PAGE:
• Don’t Over Compensate With The Brake Pedal
    Anticipate stops so you avoid sudden braking. In fact, spend as little time on the brakes as possible. “Any time you hit the brake [in a traditional gas-powered vehicle], you are throwing away energy,” says Eric Kaufman, engineering manager for fuel economy and drive quality at General Motors. Take a long view of the road ahead, coasting safely to an intersection in front of you where you see traffic stopped.
  • Stay Within Posted Speed Limits
    A car or truck moving at 55 mph can get about 15 percent better fuel economy than the same car going 65 mph. While each vehicle reaches its optimal fuel economy at a different speed (or range of speeds), gas mileage usually decreases rapidly at speeds above 60 mph. You can assume that each 5 mph you drive over 60 mph is like paying an additional 24 cents per gallon for gas.
  • Use Cruise Control Whenever Possible
    Sure, it’s a luxury convenience. But, when used properly, cruise control can also be a fuel saver. It smoothes out driver input, helps maintain an even speed and allows the driver to take a long look at the road, rather than reacting to every little change in the surrounding traffic.
  • Avoid Excessive Idling
    Idling uses more fuel than turning the engine off and restarting it again. So if you are stopped for more than a minute, shut off the car. That means don’t waste fuel by sitting in that drive-thru lane at McDonald’s or Taco Bell; park and go inside instead. And shut off your vehicle while waiting outside the elementary school to pick up your children.
  • Turn the AC Down
    When you’re in slow city traffic, keep the air conditioner off, if possible. Lower the windows and open air vents to keep occupants comfortable. The air conditioner is a burden that uses fuel, and if you’re tooling around town, you can see a slight improvement in gas mileage by keeping it turned off. On the highway, however, keep the windows closed and AC on low. Open windows will impede aerodynamics and hurt fuel economy.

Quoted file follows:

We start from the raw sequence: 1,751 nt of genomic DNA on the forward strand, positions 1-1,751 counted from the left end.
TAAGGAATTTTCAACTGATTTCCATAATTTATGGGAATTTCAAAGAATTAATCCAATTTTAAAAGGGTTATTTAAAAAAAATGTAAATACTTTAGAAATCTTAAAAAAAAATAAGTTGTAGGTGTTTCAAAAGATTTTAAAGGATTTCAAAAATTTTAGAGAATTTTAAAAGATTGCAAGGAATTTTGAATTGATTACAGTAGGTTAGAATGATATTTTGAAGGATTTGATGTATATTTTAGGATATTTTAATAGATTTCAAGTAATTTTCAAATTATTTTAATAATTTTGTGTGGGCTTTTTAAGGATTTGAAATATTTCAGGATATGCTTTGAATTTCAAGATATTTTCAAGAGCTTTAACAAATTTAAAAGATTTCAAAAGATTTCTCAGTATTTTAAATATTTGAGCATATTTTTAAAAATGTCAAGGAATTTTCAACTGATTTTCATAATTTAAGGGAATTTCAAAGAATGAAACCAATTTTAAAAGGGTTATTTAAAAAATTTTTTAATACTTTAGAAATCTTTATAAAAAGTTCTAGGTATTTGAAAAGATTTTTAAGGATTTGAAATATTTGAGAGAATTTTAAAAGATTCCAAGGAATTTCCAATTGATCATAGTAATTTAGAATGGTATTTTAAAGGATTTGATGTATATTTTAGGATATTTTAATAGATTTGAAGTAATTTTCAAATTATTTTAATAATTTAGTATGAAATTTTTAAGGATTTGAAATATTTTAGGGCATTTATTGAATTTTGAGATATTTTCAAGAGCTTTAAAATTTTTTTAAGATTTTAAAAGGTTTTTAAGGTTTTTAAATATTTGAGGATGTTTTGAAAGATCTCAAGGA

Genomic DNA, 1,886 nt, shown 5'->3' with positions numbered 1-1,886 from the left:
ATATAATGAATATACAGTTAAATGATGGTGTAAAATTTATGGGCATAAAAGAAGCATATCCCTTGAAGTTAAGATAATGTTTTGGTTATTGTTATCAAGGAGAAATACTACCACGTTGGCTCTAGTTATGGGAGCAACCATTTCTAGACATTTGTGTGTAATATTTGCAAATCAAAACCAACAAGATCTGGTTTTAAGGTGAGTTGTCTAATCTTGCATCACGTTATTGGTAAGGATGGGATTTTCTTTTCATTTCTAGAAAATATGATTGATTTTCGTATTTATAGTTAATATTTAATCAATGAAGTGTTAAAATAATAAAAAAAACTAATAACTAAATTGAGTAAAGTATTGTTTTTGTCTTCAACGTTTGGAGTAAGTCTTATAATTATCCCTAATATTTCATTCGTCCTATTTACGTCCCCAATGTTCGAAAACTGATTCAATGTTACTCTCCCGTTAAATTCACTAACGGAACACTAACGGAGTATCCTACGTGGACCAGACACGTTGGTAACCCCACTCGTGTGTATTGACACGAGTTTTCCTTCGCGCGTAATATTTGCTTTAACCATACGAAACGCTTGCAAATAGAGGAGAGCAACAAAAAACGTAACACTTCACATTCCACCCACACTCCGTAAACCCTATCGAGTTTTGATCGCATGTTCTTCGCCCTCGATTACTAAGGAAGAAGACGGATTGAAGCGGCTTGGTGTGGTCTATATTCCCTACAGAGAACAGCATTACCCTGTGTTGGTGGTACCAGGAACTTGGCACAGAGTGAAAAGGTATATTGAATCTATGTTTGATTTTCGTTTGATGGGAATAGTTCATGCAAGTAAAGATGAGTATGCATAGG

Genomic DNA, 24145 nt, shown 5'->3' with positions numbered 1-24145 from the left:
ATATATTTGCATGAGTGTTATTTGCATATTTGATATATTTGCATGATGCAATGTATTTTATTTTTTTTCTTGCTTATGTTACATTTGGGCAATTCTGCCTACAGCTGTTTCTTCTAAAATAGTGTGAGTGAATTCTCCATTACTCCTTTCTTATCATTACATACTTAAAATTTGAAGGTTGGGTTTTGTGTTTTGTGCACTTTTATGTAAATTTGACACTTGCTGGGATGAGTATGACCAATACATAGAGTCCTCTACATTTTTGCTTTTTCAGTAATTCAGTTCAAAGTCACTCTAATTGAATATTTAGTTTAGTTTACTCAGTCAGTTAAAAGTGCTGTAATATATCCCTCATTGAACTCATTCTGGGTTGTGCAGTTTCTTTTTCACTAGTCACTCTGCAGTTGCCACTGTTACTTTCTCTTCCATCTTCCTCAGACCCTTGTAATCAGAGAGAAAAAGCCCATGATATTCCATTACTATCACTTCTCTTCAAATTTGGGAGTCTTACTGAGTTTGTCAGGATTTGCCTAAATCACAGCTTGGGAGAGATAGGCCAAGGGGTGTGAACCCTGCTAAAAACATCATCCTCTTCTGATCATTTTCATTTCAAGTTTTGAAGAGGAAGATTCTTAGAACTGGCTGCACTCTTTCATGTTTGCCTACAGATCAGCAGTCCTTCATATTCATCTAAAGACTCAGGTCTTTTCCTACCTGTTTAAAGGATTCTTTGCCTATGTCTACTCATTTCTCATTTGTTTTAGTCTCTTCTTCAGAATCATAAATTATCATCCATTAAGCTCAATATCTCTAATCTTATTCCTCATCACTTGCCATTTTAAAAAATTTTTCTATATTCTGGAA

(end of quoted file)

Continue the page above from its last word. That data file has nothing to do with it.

• Pulse and Glide Technique
    This is a favorite technique of so-called hypermilers, a unique breed of drivers who go to extraordinary lengths to get as much as they can from each gallon of gasoline. However, it can be done only with hybrid vehicles. The first step is to accelerate the vehicle to around 30 or 40 mph (pulse). Then, ease slightly back on the accelerator until no energy arrows appear on the energy monitor, indicating that the vehicle is neither relying on the engine nor recharging the battery. As a result, the car begins to glide. When the vehicle slows to about 30 mph, repeat the whole process again. The pulse-and-glide technique improves fuel economy by minimizing use of the internal combustion engine.
  • Plan Your Trips Ahead of Time
    Combine your errands into one trip, rather than striking out multiple times during the day. Organize your stops so they’re near each other and so you don’t retrace your path. You may even be able to park in one central spot and walk between some of your stops, rather than driving and parking at each one. For commutes or events, organize a car pool and plan to travel during less congested times of day. When there’s less traffic, you’re more likely to drive smoothly. Use navigation aids on the Internet or in your vehicle to keep from getting lost — and thus wasting fuel — when you’re headed to a new, unknown location.
  • Pracice Proper Maintenance